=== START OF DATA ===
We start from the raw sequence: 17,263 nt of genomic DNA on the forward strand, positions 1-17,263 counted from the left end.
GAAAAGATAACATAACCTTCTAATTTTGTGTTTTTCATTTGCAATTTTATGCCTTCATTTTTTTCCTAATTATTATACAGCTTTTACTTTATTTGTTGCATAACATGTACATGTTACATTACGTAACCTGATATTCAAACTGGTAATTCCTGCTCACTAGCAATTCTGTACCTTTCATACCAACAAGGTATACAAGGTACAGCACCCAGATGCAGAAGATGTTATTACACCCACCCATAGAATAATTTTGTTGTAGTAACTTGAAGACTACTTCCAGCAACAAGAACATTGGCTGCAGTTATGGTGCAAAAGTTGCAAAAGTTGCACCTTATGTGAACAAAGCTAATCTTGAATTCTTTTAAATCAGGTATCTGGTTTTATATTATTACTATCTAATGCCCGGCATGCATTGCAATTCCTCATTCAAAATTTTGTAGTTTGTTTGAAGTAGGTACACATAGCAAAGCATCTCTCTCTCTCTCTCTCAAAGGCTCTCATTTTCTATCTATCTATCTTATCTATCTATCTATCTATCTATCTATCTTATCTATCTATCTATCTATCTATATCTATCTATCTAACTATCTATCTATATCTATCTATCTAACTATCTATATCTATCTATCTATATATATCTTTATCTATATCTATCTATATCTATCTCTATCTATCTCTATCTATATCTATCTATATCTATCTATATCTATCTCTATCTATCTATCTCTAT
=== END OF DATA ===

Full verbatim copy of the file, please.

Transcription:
We start from the raw sequence: 17,263 nt of genomic DNA on the forward strand, positions 1-17,263 counted from the left end.
GAAAAGATAACATAACCTTCTAATTTTGTGTTTTTCATTTGCAATTTTATGCCTTCATTTTTTTCCTAATTATTATACAGCTTTTACTTTATTTGTTGCATAACATGTACATGTTACATTACGTAACCTGATATTCAAACTGGTAATTCCTGCTCACTAGCAATTCTGTACCTTTCATACCAACAAGGTATACAAGGTACAGCACCCAGATGCAGAAGATGTTATTACACCCACCCATAGAATAATTTTGTTGTAGTAACTTGAAGACTACTTCCAGCAACAAGAACATTGGCTGCAGTTATGGTGCAAAAGTTGCAAAAGTTGCACCTTATGTGAACAAAGCTAATCTTGAATTCTTTTAAATCAGGTATCTGGTTTTATATTATTACTATCTAATGCCCGGCATGCATTGCAATTCCTCATTCAAAATTTTGTAGTTTGTTTGAAGTAGGTACACATAGCAAAGCATCTCTCTCTCTCTCTCTCAAAGGCTCTCATTTTCTATCTATCTATCTTATCTATCTATCTATCTATCTATCTATCTTATCTATCTATCTATCTATCTATATCTATCTATCTAACTATCTATCTATATCTATCTATCTAACTATCTATATCTATCTATCTATATATATCTTTATCTATATCTATCTATATCTATCTCTATCTATCTCTATCTATATCTATCTATATCTATCTATATCTATCTCTATCTATCTATCTCTAT